A total of 22 patients were diagnosed as COVID-19 in our hospital, of which two (patients #19, #20) were transferred the next day after hospital admission. The median time from onset to admission to our hospital for 20 patients was 9.5 (7.5–14.0), some patients had been treated elsewhere during this period. And the median hospital stay was 63.5 (28.0–93.8) days. In fact, a longer time from onset to admission may result in more serious symptoms or organic damages, thereby increasing the difficulty of clinical cure (Qi et al., 2020). Of 20 patients with COVID-19, the mean age were 57.35 years old. The ratio of males: females was 14:6. According to the clinical diagnosis, the ratio of patients with critical: severe: mild disease was 15:2:3. The clinical characteristics were summarized in Table 2. During hospitalization, the most common symptoms of 20 patients were fever (20 [100%]), cough (17 [85%]), shortness of breath (15 [75%]), sputum production (13 [65%]), and fatigue (10 [50%]); less common symptoms were headache (3 [15%]) and diarrhea (2 [10%]). In addition, 17 (85%) patients had comorbidities, including 14 (70%) acute respiratory distress syndrome, 9 (45%) myocardial damage, and 8 (40%) hypertension, etc. Specimens were collected from these 20 patients admitted to the hospital since January 29. As of May 10, all 20 patients had turned negative for viral nucleic acid. The discharge criteria include: (i) Body temperature returned to normal for more than 3 days; (ii) Respiratory symptoms were significantly improved; (iii) Chest images showed that acute exudative lesions were significantly improved; (iv) Viral nucleic acid tests were negative in sputum, nasopharyngeal swabs, and feces samples for two consecutive times (at intervals of more than 24 h). Seventeen patients had been discharged from the hospital on June 7, while three patients (patients #8, #13, #22) had not been discharged so far because of other underlying diseases. Among the 20 tested patients, the time-dependent diagnostic results of SARS-CoV-2 RNA in throat swabs, nasal swabs, sputum, and feces were summarized in Figure 1, as well as serum specific IgM/IgG antibodies. When all types of specimens turned negative, the symptoms of most patients had completely disappeared or were alleviated.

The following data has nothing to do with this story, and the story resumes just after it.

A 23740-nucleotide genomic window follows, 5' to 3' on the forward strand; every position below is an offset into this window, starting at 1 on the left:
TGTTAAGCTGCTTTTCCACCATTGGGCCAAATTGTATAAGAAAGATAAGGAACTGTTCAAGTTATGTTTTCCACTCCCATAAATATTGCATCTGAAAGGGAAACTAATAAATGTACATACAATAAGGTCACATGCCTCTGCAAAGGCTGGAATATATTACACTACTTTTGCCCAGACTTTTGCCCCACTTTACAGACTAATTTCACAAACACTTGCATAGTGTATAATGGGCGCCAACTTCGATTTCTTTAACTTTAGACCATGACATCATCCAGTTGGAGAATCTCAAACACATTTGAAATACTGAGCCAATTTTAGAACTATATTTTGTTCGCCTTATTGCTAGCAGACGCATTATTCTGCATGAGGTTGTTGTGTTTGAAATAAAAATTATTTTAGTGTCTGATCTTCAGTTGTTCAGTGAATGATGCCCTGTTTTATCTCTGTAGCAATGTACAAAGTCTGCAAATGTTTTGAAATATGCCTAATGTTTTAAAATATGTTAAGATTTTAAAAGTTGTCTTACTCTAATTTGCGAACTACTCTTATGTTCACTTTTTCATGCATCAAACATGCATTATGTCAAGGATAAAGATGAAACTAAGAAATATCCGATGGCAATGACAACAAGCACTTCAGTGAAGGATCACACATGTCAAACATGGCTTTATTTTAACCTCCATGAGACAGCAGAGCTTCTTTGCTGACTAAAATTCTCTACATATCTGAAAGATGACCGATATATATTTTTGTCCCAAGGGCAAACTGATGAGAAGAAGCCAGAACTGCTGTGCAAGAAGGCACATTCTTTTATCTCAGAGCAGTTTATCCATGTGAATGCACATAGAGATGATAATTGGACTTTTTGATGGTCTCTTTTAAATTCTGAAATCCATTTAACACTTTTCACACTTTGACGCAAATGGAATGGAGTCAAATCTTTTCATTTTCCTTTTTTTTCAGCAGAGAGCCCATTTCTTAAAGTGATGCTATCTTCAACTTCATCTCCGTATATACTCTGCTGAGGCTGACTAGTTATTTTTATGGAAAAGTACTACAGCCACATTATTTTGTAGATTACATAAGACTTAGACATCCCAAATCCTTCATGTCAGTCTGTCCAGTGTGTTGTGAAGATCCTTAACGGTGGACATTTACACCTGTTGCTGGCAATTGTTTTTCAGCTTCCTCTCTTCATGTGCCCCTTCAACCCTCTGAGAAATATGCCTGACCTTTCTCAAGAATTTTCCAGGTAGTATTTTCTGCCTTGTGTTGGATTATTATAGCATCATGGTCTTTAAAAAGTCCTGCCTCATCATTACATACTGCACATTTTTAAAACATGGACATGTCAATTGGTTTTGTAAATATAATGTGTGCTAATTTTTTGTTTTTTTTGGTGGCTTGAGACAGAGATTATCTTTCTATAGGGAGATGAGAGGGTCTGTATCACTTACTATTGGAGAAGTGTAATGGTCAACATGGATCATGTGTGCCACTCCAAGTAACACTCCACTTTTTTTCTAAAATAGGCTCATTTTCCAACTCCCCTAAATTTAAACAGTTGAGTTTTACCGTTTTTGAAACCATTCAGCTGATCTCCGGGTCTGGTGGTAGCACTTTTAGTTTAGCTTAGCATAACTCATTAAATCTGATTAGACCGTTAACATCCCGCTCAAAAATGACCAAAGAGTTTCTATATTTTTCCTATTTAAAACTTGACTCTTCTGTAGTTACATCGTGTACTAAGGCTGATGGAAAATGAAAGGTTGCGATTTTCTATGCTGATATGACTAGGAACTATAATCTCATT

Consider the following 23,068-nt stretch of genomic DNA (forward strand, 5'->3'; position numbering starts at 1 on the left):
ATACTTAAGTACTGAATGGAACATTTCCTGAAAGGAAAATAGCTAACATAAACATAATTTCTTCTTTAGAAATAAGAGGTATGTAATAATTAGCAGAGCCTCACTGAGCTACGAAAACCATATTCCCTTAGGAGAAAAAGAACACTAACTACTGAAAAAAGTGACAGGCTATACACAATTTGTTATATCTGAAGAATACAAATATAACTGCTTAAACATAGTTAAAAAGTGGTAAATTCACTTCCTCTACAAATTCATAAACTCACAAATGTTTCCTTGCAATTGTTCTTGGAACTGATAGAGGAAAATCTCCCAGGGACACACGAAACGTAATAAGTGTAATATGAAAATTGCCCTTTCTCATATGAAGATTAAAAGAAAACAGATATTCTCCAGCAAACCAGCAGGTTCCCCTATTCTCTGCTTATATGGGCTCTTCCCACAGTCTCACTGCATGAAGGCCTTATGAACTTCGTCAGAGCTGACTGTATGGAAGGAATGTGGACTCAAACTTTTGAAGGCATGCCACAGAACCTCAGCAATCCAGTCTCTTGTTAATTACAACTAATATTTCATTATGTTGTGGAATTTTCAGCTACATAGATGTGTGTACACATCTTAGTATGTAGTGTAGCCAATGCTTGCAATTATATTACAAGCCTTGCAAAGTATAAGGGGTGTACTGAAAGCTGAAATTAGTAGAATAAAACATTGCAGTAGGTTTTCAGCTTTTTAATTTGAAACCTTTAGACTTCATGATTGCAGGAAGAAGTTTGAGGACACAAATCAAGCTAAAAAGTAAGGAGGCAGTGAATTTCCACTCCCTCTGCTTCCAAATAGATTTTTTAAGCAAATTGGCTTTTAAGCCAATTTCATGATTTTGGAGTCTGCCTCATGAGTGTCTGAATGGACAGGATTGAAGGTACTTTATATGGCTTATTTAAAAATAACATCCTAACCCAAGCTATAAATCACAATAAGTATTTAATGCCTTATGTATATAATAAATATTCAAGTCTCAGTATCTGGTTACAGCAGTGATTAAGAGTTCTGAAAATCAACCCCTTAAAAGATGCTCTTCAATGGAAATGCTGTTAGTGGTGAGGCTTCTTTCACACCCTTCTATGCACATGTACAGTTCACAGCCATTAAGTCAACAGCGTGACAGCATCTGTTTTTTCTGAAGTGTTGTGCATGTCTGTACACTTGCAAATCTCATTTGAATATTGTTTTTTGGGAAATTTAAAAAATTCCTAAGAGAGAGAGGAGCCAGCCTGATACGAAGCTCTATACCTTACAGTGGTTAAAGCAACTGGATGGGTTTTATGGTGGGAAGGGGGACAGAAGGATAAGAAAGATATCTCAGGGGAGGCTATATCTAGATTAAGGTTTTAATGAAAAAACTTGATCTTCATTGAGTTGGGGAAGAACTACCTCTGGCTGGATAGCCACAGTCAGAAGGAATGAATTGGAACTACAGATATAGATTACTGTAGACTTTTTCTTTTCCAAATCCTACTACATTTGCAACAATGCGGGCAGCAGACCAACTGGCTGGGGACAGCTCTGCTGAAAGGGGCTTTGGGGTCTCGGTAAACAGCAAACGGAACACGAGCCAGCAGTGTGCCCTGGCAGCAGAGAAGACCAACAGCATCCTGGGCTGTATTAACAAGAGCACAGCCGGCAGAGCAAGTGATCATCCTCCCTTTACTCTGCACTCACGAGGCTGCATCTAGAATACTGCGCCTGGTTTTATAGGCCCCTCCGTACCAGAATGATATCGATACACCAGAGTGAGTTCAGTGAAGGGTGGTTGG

Table 2. Clinical characteristics of patients infected with COVID-19.


Figure 1. Detection of SARS-CoV-2 RNA of four types of samples (throat swab, nasal swab, sputum, and feces) and specific antibody of 20 patients on different dates.

High Detection Rate and a Long Positive Duration of SARS-CoV-2 in Sputum Samples